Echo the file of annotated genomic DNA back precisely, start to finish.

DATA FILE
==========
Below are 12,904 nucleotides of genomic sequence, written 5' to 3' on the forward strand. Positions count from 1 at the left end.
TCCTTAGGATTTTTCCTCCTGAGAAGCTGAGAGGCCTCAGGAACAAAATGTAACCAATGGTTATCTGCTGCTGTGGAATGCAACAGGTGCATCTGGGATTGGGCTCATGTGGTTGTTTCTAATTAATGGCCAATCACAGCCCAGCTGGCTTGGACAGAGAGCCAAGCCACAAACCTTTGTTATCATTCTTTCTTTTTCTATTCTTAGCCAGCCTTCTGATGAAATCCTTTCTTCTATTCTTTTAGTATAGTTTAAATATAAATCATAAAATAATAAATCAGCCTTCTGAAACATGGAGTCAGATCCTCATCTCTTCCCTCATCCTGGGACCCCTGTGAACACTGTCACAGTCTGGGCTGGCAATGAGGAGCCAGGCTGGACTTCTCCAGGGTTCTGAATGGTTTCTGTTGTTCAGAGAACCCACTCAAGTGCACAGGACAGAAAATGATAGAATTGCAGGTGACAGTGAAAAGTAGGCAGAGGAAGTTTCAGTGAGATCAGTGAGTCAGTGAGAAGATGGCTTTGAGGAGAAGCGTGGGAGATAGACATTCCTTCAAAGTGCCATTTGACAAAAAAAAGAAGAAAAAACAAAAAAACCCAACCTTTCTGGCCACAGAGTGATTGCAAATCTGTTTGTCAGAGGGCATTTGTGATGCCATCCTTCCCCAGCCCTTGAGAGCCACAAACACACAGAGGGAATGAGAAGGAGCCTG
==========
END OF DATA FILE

Below are 12,904 nucleotides of genomic sequence, written 5' to 3' on the forward strand. Positions count from 1 at the left end.
TCCTTAGGATTTTTCCTCCTGAGAAGCTGAGAGGCCTCAGGAACAAAATGTAACCAATGGTTATCTGCTGCTGTGGAATGCAACAGGTGCATCTGGGATTGGGCTCATGTGGTTGTTTCTAATTAATGGCCAATCACAGCCCAGCTGGCTTGGACAGAGAGCCAAGCCACAAACCTTTGTTATCATTCTTTCTTTTTCTATTCTTAGCCAGCCTTCTGATGAAATCCTTTCTTCTATTCTTTTAGTATAGTTTAAATATAAATCATAAAATAATAAATCAGCCTTCTGAAACATGGAGTCAGATCCTCATCTCTTCCCTCATCCTGGGACCCCTGTGAACACTGTCACAGTCTGGGCTGGCAATGAGGAGCCAGGCTGGACTTCTCCAGGGTTCTGAATGGTTTCTGTTGTTCAGAGAACCCACTCAAGTGCACAGGACAGAAAATGATAGAATTGCAGGTGACAGTGAAAAGTAGGCAGAGGAAGTTTCAGTGAGATCAGTGAGTCAGTGAGAAGATGGCTTTGAGGAGAAGCGTGGGAGATAGACATTCCTTCAAAGTGCCATTTGACAAAAAAAAGAAGAAAAAACAAAAAAACCCAACCTTTCTGGCCACAGAGTGATTGCAAATCTGTTTGTCAGAGGGCATTTGTGATGCCATCCTTCCCCAGCCCTTGAGAGCCACAAACACACAGAGGGAATGAGAAGGAGCCTG